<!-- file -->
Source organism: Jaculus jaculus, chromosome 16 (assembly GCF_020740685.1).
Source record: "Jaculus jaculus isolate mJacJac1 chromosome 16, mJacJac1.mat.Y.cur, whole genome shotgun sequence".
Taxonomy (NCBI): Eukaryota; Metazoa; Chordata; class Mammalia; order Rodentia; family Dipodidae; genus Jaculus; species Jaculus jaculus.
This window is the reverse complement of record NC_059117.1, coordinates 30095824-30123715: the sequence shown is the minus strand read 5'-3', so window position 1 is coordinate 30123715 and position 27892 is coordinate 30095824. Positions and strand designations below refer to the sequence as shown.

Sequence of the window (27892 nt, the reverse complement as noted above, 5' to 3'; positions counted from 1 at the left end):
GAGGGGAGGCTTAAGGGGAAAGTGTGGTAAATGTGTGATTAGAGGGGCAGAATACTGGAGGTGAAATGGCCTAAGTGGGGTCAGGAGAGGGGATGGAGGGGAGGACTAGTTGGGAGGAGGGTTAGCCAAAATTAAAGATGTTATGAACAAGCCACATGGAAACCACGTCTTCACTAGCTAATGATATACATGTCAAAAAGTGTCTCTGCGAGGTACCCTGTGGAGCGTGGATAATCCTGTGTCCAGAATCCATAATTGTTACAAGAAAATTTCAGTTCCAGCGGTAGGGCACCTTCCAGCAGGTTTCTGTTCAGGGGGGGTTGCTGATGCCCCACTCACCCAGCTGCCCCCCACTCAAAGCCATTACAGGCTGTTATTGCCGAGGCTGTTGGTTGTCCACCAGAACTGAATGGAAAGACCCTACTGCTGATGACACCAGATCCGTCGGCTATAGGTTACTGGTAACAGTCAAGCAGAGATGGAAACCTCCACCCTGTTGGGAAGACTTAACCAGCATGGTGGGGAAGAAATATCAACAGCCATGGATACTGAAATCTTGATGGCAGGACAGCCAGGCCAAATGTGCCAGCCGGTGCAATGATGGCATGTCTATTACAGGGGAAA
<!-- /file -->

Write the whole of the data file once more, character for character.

Source organism: Jaculus jaculus, chromosome 16 (assembly GCF_020740685.1).
Source record: "Jaculus jaculus isolate mJacJac1 chromosome 16, mJacJac1.mat.Y.cur, whole genome shotgun sequence".
Taxonomy (NCBI): Eukaryota; Metazoa; Chordata; class Mammalia; order Rodentia; family Dipodidae; genus Jaculus; species Jaculus jaculus.
This window is the reverse complement of record NC_059117.1, coordinates 30095824-30123715: the sequence shown is the minus strand read 5'-3', so window position 1 is coordinate 30123715 and position 27892 is coordinate 30095824. Positions and strand designations below refer to the sequence as shown.

Sequence of the window (27892 nt, the reverse complement as noted above, 5' to 3'; positions counted from 1 at the left end):
GAGGGGAGGCTTAAGGGGAAAGTGTGGTAAATGTGTGATTAGAGGGGCAGAATACTGGAGGTGAAATGGCCTAAGTGGGGTCAGGAGAGGGGATGGAGGGGAGGACTAGTTGGGAGGAGGGTTAGCCAAAATTAAAGATGTTATGAACAAGCCACATGGAAACCACGTCTTCACTAGCTAATGATATACATGTCAAAAAGTGTCTCTGCGAGGTACCCTGTGGAGCGTGGATAATCCTGTGTCCAGAATCCATAATTGTTACAAGAAAATTTCAGTTCCAGCGGTAGGGCACCTTCCAGCAGGTTTCTGTTCAGGGGGGGTTGCTGATGCCCCACTCACCCAGCTGCCCCCCACTCAAAGCCATTACAGGCTGTTATTGCCGAGGCTGTTGGTTGTCCACCAGAACTGAATGGAAAGACCCTACTGCTGATGACACCAGATCCGTCGGCTATAGGTTACTGGTAACAGTCAAGCAGAGATGGAAACCTCCACCCTGTTGGGAAGACTTAACCAGCATGGTGGGGAAGAAATATCAACAGCCATGGATACTGAAATCTTGATGGCAGGACAGCCAGGCCAAATGTGCCAGCCGGTGCAATGATGGCATGTCTATTACAGGGGAAA